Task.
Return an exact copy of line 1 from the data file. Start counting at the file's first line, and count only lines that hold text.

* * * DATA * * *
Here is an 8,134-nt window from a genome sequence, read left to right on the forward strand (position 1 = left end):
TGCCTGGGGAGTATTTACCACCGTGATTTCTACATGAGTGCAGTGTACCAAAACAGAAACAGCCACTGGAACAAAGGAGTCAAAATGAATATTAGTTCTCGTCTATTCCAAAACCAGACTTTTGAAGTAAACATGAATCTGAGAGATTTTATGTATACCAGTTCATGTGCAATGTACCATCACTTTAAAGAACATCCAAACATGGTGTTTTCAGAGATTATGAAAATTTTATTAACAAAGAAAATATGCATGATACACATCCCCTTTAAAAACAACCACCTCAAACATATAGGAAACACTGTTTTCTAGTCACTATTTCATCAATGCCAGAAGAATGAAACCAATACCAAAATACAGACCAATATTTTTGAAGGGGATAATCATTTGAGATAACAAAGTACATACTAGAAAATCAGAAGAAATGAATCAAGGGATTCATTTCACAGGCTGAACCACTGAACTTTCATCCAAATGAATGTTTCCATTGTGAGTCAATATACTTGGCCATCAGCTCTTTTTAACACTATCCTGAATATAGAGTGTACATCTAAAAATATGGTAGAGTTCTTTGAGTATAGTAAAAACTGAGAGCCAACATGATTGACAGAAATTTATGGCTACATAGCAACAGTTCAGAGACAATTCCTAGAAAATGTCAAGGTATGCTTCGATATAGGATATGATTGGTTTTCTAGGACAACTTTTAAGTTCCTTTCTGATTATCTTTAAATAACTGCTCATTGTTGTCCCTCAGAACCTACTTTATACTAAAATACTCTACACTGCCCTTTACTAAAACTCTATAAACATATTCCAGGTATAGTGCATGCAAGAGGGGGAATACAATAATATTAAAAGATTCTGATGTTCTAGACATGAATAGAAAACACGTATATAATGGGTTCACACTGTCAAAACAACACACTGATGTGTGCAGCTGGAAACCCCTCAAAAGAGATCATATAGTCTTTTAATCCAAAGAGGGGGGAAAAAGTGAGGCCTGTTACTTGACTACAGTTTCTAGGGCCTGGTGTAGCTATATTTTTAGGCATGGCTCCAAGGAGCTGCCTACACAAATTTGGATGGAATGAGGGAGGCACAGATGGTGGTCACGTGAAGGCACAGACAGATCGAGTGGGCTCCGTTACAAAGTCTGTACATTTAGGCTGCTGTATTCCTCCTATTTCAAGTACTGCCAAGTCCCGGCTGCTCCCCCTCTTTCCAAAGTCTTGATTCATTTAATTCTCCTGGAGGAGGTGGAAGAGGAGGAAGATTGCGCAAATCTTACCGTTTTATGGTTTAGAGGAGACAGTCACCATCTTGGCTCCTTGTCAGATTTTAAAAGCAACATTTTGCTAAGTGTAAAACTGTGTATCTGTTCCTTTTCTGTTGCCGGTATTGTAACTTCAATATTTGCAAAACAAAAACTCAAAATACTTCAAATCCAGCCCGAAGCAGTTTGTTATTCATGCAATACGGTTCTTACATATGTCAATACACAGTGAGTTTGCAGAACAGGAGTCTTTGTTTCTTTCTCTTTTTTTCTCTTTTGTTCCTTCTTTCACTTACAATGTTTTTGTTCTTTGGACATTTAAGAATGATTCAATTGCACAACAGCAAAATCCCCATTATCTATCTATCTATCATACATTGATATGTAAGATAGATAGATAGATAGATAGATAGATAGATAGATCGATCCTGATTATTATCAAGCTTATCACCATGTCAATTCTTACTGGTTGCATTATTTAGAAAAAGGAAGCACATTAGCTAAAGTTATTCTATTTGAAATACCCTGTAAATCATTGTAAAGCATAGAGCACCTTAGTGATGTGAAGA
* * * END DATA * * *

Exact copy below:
Here is an 8,134-nt window from a genome sequence, read left to right on the forward strand (position 1 = left end):